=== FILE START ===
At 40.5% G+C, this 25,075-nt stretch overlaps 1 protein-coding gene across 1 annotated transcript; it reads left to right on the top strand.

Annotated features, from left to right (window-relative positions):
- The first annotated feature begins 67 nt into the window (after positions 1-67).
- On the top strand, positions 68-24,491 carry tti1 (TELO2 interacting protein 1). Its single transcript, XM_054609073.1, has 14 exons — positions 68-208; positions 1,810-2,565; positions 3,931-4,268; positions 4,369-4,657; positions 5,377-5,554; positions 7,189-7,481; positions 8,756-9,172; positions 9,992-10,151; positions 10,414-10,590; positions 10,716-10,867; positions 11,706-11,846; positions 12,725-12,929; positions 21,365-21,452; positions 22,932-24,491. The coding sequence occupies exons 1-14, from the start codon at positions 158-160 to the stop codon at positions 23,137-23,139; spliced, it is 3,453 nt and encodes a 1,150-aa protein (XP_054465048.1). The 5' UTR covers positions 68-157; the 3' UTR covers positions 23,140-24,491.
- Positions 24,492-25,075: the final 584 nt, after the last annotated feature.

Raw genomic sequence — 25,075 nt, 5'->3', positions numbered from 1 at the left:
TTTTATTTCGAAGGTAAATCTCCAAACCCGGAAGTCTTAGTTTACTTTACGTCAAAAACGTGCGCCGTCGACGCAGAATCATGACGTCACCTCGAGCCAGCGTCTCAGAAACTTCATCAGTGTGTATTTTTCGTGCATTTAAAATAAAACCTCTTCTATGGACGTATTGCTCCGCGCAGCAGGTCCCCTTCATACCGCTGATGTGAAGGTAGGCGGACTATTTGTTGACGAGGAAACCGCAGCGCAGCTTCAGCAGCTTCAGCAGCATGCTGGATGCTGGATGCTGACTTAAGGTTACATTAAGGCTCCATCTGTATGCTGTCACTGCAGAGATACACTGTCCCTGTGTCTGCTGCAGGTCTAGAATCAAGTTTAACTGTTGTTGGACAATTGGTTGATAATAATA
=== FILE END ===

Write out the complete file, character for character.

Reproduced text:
At 40.5% G+C, this 25,075-nt stretch overlaps 1 protein-coding gene across 1 annotated transcript; it reads left to right on the top strand.

Annotated features, from left to right (window-relative positions):
- The first annotated feature begins 67 nt into the window (after positions 1-67).
- On the top strand, positions 68-24,491 carry tti1 (TELO2 interacting protein 1). Its single transcript, XM_054609073.1, has 14 exons — positions 68-208; positions 1,810-2,565; positions 3,931-4,268; positions 4,369-4,657; positions 5,377-5,554; positions 7,189-7,481; positions 8,756-9,172; positions 9,992-10,151; positions 10,414-10,590; positions 10,716-10,867; positions 11,706-11,846; positions 12,725-12,929; positions 21,365-21,452; positions 22,932-24,491. The coding sequence occupies exons 1-14, from the start codon at positions 158-160 to the stop codon at positions 23,137-23,139; spliced, it is 3,453 nt and encodes a 1,150-aa protein (XP_054465048.1). The 5' UTR covers positions 68-157; the 3' UTR covers positions 23,140-24,491.
- Positions 24,492-25,075: the final 584 nt, after the last annotated feature.

Raw genomic sequence — 25,075 nt, 5'->3', positions numbered from 1 at the left:
TTTTATTTCGAAGGTAAATCTCCAAACCCGGAAGTCTTAGTTTACTTTACGTCAAAAACGTGCGCCGTCGACGCAGAATCATGACGTCACCTCGAGCCAGCGTCTCAGAAACTTCATCAGTGTGTATTTTTCGTGCATTTAAAATAAAACCTCTTCTATGGACGTATTGCTCCGCGCAGCAGGTCCCCTTCATACCGCTGATGTGAAGGTAGGCGGACTATTTGTTGACGAGGAAACCGCAGCGCAGCTTCAGCAGCTTCAGCAGCATGCTGGATGCTGGATGCTGACTTAAGGTTACATTAAGGCTCCATCTGTATGCTGTCACTGCAGAGATACACTGTCCCTGTGTCTGCTGCAGGTCTAGAATCAAGTTTAACTGTTGTTGGACAATTGGTTGATAATAATA